It is going to be a hard year ahead, but one that SANRAL needs to grasp - urgently.  It will need to spend millions now to fix this, but it will pay off in the longer term and should be an object lesson in how not to introduce free flow tolling.   

5 comments:

  1. I am one of the roughly 70% of motorists who refuse to pay for etolls in Gauteng South Africa. Here are my main reasons:

    1. There is inadequate public transport, and the public transport that does exist, is unsafe. It is also not reliable

    2. The alternative roads are not in a good condition. Some have many potholes, others are just plain bad. The alternative roads were congested even before the etolls were introduced. Some of them go through dodgy areas. This combination of factors forces me to use the etoll roads.

    3. Sanral representatives have often lied and been deceptive. Here is one example from today: https://www.jp-sa.org/media.asp

    4. The pricing system is complex. I am an IT specialist, and I had difficulty understanding it.

    5. The billing system is difficult to understand.

    6. The dispute process is cumbersome. It is time consuming to lodge a dispute. Sometimes it is even more expensive to lodge a dispute than the amount you are disputing !

    I shall continue to support the strong civic organisations that are against etoll, such as OUTA - outa.co.za.

    You say that Sanral should have had a strategy to deal with large volumes of non-payers. This will be extremely difficult in a province where the payment rate for traffic fines is 10%, with authorities being unable to collect the rest.

    There was earlier talk about SANRAL having its own mobile police force to stop and arrest etoll offenders. They also wanted to have courts next to the roads where etoll offenders could be immediately prosecuted.

    This in a country where 1 in 10 rapists is arrested, and of these, a very low percentage are successfully prosecuted

    There is a general perception that some of SANRAL's methods for pricing and billing are not legal in South Africa. This still needs to be tested in law. A prominent law firm has offered to defend at no charge the first person to be prosecuted for not paying etolls.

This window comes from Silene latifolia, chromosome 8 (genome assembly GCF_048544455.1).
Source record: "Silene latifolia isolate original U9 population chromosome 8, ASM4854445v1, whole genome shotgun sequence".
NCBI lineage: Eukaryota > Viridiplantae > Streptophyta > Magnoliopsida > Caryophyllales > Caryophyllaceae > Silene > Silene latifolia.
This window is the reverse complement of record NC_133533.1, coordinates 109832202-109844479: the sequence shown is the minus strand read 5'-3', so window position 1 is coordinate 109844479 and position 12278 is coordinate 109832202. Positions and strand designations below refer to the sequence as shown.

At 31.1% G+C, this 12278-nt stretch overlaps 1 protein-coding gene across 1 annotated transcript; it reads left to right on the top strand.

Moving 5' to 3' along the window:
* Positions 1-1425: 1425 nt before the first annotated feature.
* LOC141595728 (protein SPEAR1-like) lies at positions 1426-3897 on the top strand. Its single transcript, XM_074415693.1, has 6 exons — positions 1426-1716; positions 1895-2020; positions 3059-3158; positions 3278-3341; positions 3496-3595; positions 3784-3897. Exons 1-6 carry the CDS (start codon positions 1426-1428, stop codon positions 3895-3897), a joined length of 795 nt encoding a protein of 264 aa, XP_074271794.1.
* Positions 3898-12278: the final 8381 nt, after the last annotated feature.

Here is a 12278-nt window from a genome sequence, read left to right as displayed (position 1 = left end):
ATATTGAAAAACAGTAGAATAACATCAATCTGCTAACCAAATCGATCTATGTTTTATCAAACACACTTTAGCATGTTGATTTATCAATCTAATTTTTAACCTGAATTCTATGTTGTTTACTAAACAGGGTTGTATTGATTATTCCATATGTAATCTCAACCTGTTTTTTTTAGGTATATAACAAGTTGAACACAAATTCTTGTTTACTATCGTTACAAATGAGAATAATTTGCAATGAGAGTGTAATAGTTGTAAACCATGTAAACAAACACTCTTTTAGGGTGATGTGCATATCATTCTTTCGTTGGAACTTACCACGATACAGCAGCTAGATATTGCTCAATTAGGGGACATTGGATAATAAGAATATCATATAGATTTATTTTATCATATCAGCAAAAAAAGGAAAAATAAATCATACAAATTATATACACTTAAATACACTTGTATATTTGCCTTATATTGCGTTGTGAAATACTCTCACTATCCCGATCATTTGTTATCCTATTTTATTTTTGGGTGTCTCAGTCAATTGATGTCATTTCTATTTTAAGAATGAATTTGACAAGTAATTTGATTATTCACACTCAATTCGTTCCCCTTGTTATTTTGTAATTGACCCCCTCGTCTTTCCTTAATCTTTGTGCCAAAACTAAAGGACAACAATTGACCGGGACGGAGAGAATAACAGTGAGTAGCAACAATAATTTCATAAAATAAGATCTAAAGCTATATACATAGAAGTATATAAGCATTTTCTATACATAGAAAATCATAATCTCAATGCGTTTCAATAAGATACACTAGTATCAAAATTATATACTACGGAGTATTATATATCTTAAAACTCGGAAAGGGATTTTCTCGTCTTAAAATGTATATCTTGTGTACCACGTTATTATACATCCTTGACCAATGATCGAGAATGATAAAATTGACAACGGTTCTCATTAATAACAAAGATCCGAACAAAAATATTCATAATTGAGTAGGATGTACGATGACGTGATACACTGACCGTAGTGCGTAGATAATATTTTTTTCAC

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  2. Thanks for your comments. I can understand your concern, but will respond in turn to the six points.

    1. Most toll roads around the world don't have parallel public transport that is a reasonable alternative for many of the users. You'd expect to pay to use public transport, you should also expect to pay to use a road. I don't know the public transport regulatory environment well enough, but there should be scope for bus companies to start commercial services using the road if the demand is there.

    2. Absolutely there should be basic maintenance of other roads, and so the motoring taxes that are still collected should be spent on untolled roads.

    3. I am not going to take a position on this, but let readers decide for themselves as to how they interpret the example you present.

    4. It is too complex to start with, but there are other examples elsewhere or more complex charging structures. It is a key component of any consumer service that users should know what they have to pay. Communicating that is critical.

    5. Same issue applies, it is incumbent upon providers to communicate effectively.

    6. Likewise such a process should be straightforward. There are examples elsewhere of how to do this.

    The only effective way to enforce is to do so by posting final demands to legal owners, and then taking some to court for unpaid debts.

    I think a big issue is tolling existing roads that have been upgraded, whilst maintaining motoring taxes for using the road. I'd argue that the motoring taxes spent while using the road should be spent on it, reducing tolls.

    In principle the tolls are right, the implementation has had some key issues.

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  3. Please allow me to give an update, and respond to some of your points:

    On point 1: Are you saying that I should pay to use a road that was previously free and is now tolled without an effective transport system ?

    We were promised a transport system. It never materialised. I have to pass through 4 toll gantries to get to my place of work, a distance of 21 km). The location of the highways are such that most commuters would need to pass under a gantry to get to work. They crisscross many suburban residential areas to get to work.

    Point 2: Yes, I agree with you, but the level of confidence that it will happen is very low. The public has little belief that the taxes collected will go for the purpose that it was intended. Rather there is talk of tolling more of the province's highways.

    Point 4: You seem to be saying that a complex system is OK ? It is very difficult for me to work out how much my monthly liability will be beforehand...

    Point 5: Yes, they should be communicating with us more effectively, but right now all we are getting is smoke and mirrors, evasiveness and threats.

    You are saying that final demands should be posted to us, and some being taken to court. Myself and my fellow motorists are waiting for this opportunity for our case to be presented in court. You seem to be comfortable with SANRAL threatening one million of its road users and the government agreeing to to 1 million of its citizens being threatened for opposing a system that we believe is unfair and that has been illegally foisted on us ?